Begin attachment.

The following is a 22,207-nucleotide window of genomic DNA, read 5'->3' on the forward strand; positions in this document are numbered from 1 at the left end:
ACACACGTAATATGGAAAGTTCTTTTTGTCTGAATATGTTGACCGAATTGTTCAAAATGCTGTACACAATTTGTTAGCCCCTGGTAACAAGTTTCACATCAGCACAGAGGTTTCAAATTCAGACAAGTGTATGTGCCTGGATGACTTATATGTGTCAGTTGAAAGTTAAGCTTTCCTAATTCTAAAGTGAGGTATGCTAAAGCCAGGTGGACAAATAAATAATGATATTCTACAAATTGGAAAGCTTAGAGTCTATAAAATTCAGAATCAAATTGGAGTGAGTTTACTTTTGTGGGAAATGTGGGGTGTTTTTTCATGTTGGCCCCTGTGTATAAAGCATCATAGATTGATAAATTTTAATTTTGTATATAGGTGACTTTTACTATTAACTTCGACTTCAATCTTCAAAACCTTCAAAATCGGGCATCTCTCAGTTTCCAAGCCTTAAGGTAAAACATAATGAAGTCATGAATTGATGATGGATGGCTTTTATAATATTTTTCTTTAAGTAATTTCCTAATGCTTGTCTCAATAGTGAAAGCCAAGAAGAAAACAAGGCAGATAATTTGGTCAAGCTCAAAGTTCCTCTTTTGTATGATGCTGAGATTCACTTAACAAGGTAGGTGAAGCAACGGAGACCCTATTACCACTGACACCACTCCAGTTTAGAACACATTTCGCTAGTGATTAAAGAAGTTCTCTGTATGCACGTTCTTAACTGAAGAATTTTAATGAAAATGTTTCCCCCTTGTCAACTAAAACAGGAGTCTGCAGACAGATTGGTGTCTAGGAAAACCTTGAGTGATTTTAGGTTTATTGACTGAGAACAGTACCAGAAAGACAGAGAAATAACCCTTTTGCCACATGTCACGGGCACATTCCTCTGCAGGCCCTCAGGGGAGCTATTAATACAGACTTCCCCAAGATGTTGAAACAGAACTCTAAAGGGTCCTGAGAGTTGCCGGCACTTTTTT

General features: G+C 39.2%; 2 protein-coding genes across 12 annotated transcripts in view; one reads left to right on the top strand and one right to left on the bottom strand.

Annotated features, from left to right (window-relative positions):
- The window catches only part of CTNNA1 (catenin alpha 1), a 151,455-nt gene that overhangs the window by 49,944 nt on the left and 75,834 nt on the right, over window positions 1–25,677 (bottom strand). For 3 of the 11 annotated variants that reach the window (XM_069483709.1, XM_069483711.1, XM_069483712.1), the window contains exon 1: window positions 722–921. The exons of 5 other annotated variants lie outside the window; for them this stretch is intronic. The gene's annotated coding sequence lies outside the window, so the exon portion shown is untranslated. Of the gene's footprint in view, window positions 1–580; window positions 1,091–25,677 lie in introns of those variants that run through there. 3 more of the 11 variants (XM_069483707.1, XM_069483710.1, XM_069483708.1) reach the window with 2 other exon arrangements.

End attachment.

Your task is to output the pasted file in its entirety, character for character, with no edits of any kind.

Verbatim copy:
The following is a 22,207-nucleotide window of genomic DNA, read 5'->3' on the forward strand; positions in this document are numbered from 1 at the left end:
ACACACGTAATATGGAAAGTTCTTTTTGTCTGAATATGTTGACCGAATTGTTCAAAATGCTGTACACAATTTGTTAGCCCCTGGTAACAAGTTTCACATCAGCACAGAGGTTTCAAATTCAGACAAGTGTATGTGCCTGGATGACTTATATGTGTCAGTTGAAAGTTAAGCTTTCCTAATTCTAAAGTGAGGTATGCTAAAGCCAGGTGGACAAATAAATAATGATATTCTACAAATTGGAAAGCTTAGAGTCTATAAAATTCAGAATCAAATTGGAGTGAGTTTACTTTTGTGGGAAATGTGGGGTGTTTTTTCATGTTGGCCCCTGTGTATAAAGCATCATAGATTGATAAATTTTAATTTTGTATATAGGTGACTTTTACTATTAACTTCGACTTCAATCTTCAAAACCTTCAAAATCGGGCATCTCTCAGTTTCCAAGCCTTAAGGTAAAACATAATGAAGTCATGAATTGATGATGGATGGCTTTTATAATATTTTTCTTTAAGTAATTTCCTAATGCTTGTCTCAATAGTGAAAGCCAAGAAGAAAACAAGGCAGATAATTTGGTCAAGCTCAAAGTTCCTCTTTTGTATGATGCTGAGATTCACTTAACAAGGTAGGTGAAGCAACGGAGACCCTATTACCACTGACACCACTCCAGTTTAGAACACATTTCGCTAGTGATTAAAGAAGTTCTCTGTATGCACGTTCTTAACTGAAGAATTTTAATGAAAATGTTTCCCCCTTGTCAACTAAAACAGGAGTCTGCAGACAGATTGGTGTCTAGGAAAACCTTGAGTGATTTTAGGTTTATTGACTGAGAACAGTACCAGAAAGACAGAGAAATAACCCTTTTGCCACATGTCACGGGCACATTCCTCTGCAGGCCCTCAGGGGAGCTATTAATACAGACTTCCCCAAGATGTTGAAACAGAACTCTAAAGGGTCCTGAGAGTTGCCGGCACTTTTTT

General features: G+C 39.2%; 2 protein-coding genes across 12 annotated transcripts in view; one reads left to right on the top strand and one right to left on the bottom strand.

Annotated features, from left to right (window-relative positions):
- The window catches only part of CTNNA1 (catenin alpha 1), a 151,455-nt gene that overhangs the window by 49,944 nt on the left and 75,834 nt on the right, over window positions 1–25,677 (bottom strand). For 3 of the 11 annotated variants that reach the window (XM_069483709.1, XM_069483711.1, XM_069483712.1), the window contains exon 1: window positions 722–921. The exons of 5 other annotated variants lie outside the window; for them this stretch is intronic. The gene's annotated coding sequence lies outside the window, so the exon portion shown is untranslated. Of the gene's footprint in view, window positions 1–580; window positions 1,091–25,677 lie in introns of those variants that run through there. 3 more of the 11 variants (XM_069483707.1, XM_069483710.1, XM_069483708.1) reach the window with 2 other exon arrangements.